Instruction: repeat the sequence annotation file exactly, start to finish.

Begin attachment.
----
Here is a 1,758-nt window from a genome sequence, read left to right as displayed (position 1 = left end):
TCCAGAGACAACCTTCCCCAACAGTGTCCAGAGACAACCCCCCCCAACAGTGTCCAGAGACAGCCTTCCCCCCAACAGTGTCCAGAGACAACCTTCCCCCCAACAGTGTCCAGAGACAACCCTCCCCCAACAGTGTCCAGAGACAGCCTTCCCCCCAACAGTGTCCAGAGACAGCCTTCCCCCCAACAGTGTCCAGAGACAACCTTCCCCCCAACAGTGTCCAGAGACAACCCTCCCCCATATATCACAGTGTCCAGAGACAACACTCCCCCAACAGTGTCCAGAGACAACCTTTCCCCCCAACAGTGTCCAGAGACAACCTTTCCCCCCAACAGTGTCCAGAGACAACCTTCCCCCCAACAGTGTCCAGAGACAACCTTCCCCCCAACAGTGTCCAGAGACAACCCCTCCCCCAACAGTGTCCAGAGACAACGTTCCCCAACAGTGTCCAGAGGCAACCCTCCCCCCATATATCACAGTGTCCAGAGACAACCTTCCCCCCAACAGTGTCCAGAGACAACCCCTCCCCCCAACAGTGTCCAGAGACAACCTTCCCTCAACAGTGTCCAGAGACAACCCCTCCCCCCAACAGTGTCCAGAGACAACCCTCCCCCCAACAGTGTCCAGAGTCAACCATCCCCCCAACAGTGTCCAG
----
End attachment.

Here is a 1,758-nt window from a genome sequence, read left to right as displayed (position 1 = left end):
TCCAGAGACAACCTTCCCCAACAGTGTCCAGAGACAACCCCCCCCAACAGTGTCCAGAGACAGCCTTCCCCCCAACAGTGTCCAGAGACAACCTTCCCCCCAACAGTGTCCAGAGACAACCCTCCCCCAACAGTGTCCAGAGACAGCCTTCCCCCCAACAGTGTCCAGAGACAGCCTTCCCCCCAACAGTGTCCAGAGACAACCTTCCCCCCAACAGTGTCCAGAGACAACCCTCCCCCATATATCACAGTGTCCAGAGACAACACTCCCCCAACAGTGTCCAGAGACAACCTTTCCCCCCAACAGTGTCCAGAGACAACCTTTCCCCCCAACAGTGTCCAGAGACAACCTTCCCCCCAACAGTGTCCAGAGACAACCTTCCCCCCAACAGTGTCCAGAGACAACCCCTCCCCCAACAGTGTCCAGAGACAACGTTCCCCAACAGTGTCCAGAGGCAACCCTCCCCCCATATATCACAGTGTCCAGAGACAACCTTCCCCCCAACAGTGTCCAGAGACAACCCCTCCCCCCAACAGTGTCCAGAGACAACCTTCCCTCAACAGTGTCCAGAGACAACCCCTCCCCCCAACAGTGTCCAGAGACAACCCTCCCCCCAACAGTGTCCAGAGTCAACCATCCCCCCAACAGTGTCCAG